I also like Orac’s string of posts on this regarding the Cherrix case a few years ago, and the excellent B5 episode on the topic. There’s no clean way out of cases like this. If this is a genuine belief, then at the very least forcing treatment is a major violation of their beliefs, if not condemning them (in their minds) to hell. In the end, I agree with Orac that the State has to put the interests of a child first and cannot view those interests through a religious lens. Until the age of consent, which may or may not involve a judgement call, I don’t think the child can’t make that determination on their own. But I don’t think that will always be easy or pretty.

    • Rory

      The major problem I have with the argument that their faith is so important that they’re willing to sacrifice their health is that it’s clearly bullshit. I don’t care how devout you are, when you get hungry, you don’t pray for god to fill your belly–you go eat. Even the devout look both ways before they cross the street, because they have a lot more belief in blunt force vehicular trauma than they do in the saving power of Christ.

      So no, the devil’s advocate position here is still bullshit. If they really believed that all your need is prayer, then they’d have been dead long ago from starvation or neglect. No, these people decided somewhere in their kid’s illness that THIS was the line; this is the point where it’s out of our hands and into god’s. It’s a shameful tragedy that they drew that line in a way that allowed this to happen to their child.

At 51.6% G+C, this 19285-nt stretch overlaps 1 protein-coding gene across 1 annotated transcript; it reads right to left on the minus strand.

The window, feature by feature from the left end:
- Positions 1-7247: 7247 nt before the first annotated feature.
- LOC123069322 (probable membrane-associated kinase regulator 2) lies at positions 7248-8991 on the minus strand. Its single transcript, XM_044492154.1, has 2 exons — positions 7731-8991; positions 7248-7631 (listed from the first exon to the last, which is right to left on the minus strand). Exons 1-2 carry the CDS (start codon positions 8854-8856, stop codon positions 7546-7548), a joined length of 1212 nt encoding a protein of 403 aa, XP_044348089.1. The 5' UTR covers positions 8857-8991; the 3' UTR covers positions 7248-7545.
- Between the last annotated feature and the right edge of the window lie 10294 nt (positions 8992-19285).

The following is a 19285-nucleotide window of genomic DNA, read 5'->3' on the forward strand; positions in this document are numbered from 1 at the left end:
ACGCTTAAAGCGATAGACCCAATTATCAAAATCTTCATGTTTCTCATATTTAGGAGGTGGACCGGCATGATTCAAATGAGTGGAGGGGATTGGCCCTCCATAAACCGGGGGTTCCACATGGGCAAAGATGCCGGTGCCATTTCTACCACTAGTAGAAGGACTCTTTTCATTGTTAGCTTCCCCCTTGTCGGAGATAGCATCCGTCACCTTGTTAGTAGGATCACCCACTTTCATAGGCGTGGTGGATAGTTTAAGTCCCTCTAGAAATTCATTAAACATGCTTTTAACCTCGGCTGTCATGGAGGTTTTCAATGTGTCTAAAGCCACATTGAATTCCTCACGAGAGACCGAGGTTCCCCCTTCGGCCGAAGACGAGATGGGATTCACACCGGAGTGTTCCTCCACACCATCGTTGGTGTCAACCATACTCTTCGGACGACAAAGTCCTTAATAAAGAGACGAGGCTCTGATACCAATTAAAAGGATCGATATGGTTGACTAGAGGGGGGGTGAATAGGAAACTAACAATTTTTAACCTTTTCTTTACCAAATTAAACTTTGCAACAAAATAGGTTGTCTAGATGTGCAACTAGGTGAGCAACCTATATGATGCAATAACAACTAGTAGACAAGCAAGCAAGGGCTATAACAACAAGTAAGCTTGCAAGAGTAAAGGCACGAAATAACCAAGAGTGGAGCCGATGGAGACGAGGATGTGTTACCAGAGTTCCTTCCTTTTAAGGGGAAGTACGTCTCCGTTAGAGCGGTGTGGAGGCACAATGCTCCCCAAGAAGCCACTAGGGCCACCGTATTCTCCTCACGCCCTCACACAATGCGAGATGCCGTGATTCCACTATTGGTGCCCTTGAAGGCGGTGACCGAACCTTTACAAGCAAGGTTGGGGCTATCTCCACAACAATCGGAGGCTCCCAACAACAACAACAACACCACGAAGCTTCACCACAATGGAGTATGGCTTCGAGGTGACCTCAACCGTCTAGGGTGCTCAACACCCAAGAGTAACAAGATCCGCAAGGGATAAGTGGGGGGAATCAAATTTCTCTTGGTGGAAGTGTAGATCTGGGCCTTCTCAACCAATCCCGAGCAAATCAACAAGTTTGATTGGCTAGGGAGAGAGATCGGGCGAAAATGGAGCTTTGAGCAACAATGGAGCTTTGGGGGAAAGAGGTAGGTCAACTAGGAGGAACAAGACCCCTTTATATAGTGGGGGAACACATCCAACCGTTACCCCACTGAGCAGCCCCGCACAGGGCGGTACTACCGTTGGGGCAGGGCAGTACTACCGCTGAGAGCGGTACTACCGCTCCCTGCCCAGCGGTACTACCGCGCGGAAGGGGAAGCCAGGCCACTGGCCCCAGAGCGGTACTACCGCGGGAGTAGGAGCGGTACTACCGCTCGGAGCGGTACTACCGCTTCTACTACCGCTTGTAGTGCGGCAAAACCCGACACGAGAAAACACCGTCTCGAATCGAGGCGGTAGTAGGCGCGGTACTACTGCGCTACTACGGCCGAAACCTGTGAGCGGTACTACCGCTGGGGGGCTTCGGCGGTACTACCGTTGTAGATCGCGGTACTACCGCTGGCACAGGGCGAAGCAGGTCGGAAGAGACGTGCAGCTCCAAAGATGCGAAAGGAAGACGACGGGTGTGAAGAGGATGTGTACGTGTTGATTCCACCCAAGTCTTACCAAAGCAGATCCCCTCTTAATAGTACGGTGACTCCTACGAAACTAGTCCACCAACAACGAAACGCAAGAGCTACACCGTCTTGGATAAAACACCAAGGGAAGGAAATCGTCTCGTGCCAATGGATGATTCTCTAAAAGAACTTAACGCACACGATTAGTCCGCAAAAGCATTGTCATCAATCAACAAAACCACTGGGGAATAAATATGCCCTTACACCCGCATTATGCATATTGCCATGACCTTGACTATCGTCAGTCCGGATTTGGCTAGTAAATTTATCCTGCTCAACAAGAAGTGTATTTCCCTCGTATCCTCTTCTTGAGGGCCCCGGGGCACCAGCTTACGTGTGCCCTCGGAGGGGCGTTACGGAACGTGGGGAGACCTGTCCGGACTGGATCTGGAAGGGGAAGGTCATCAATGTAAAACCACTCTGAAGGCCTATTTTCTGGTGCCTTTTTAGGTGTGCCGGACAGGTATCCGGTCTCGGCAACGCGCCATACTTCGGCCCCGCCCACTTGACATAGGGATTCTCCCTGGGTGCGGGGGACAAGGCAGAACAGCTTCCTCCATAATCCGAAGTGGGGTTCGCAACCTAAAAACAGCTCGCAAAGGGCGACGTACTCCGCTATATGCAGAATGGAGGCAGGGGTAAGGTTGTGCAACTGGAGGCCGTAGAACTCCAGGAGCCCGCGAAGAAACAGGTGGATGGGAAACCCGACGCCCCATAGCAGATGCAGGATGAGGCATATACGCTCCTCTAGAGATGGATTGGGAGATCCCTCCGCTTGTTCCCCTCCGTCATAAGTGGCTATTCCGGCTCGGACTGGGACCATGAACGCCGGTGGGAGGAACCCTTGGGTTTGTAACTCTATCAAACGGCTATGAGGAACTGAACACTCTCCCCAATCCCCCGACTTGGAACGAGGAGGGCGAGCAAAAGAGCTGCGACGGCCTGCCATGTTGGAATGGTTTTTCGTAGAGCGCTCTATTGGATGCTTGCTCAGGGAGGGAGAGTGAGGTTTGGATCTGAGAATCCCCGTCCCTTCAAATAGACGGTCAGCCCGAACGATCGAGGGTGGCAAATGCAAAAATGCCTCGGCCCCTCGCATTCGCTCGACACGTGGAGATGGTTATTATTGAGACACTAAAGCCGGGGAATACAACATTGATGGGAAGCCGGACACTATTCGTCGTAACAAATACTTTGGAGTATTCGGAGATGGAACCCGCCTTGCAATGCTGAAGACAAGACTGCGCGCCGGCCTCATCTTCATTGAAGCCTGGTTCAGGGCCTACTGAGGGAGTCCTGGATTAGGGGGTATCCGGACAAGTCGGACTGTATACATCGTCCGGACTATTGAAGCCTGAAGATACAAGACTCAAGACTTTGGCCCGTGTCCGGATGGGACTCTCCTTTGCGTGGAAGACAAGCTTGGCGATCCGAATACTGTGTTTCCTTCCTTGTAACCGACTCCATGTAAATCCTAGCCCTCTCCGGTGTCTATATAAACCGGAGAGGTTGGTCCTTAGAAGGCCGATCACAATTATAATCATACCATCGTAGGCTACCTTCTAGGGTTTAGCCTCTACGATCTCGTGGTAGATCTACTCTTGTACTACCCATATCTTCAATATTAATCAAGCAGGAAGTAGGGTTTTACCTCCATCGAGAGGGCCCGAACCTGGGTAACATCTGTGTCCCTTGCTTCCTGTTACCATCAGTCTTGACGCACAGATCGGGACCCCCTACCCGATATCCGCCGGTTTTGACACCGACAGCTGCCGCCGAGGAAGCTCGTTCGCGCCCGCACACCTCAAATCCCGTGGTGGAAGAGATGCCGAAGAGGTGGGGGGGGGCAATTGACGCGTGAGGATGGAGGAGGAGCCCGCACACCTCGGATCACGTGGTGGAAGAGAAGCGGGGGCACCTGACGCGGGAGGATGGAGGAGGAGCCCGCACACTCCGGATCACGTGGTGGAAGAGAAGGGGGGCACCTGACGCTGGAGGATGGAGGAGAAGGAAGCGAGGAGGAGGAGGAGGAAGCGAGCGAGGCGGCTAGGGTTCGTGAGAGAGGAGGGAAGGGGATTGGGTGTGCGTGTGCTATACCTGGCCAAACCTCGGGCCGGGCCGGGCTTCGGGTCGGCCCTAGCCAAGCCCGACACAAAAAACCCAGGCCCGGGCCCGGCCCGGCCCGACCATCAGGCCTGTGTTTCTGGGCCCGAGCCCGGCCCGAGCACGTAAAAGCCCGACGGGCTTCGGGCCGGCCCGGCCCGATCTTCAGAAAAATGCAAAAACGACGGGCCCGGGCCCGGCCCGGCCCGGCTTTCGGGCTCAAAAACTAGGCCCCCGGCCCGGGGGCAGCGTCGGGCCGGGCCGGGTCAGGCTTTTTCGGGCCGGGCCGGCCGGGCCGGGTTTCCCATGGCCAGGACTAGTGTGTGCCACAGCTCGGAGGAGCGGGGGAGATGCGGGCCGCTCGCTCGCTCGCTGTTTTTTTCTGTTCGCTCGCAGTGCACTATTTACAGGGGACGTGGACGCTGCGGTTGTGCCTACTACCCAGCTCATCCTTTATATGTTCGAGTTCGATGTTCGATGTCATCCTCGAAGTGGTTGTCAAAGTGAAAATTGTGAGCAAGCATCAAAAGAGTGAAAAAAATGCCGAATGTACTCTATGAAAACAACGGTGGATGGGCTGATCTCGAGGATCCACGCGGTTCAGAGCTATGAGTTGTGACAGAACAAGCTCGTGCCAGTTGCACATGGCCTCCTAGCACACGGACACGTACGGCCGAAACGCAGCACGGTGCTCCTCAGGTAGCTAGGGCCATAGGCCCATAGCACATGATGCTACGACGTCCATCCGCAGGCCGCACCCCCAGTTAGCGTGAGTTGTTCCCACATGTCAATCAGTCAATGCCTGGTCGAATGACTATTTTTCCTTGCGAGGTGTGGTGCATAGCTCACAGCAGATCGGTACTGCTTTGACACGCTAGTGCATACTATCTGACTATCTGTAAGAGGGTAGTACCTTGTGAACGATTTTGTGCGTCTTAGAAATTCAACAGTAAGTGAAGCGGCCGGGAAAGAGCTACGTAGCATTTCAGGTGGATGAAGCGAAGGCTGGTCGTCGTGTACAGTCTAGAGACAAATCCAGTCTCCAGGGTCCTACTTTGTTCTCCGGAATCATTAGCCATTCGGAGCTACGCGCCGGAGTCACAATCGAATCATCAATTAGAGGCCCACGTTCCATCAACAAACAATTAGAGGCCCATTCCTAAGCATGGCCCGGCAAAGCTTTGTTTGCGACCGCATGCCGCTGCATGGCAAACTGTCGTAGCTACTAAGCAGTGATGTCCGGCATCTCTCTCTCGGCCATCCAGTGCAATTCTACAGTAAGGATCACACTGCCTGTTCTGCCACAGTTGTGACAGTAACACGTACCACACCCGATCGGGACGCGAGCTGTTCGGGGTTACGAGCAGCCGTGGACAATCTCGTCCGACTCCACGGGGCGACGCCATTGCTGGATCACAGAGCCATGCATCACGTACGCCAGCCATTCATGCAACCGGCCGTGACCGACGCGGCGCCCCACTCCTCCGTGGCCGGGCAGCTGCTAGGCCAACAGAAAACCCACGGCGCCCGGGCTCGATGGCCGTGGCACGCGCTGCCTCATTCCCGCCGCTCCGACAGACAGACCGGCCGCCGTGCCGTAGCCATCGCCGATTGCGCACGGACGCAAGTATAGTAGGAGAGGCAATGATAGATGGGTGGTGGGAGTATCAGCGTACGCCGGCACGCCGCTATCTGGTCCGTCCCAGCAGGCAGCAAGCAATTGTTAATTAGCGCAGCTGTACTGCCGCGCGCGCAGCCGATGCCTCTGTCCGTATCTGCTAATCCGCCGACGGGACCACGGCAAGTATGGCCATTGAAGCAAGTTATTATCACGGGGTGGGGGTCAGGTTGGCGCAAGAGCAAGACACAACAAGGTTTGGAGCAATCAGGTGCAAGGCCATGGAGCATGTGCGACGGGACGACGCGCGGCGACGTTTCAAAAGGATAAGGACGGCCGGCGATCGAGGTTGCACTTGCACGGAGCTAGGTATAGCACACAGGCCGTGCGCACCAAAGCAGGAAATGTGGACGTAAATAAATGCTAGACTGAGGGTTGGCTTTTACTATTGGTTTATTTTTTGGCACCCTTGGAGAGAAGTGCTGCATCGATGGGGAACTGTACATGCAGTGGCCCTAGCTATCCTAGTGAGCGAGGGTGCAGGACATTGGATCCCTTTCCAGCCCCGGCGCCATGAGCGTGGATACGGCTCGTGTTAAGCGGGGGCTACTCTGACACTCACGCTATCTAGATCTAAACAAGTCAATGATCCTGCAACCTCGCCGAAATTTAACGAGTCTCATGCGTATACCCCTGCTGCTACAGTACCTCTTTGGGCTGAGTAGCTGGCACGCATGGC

• jaranath

        Sorry, but I still disagree. The claim isn’t that religion dominates everything to the point of total apathy in the belief that god will provide. Just that it can, and often does, assert dominance in some areas. I’m sure psychology and public display come into that.

        You seem to be suggesting that none of these people Really Believe what they’re claiming, that they’re all hypocrites like those…well, in an anecdote I can’t recall well, but who had let a child die while pursuing real medicine for their own serious illness. That seems unlikely to me. There are plenty of anecdotes of people dying due to their own insistence on alternative medicine or, yes, religious belief. While I’m sure denial is a factor in some of those cases, and while I’m sure hypocrisy is in others, I think the results of such madness are so enraging as to tempt one to read malice into the situation.

        I don’t care to defend this kind of behavior, nor do I suggest we pull punches in criticizing it. But I do think it’s worth knowing that religion is capable of doing this to some people.

        • Rory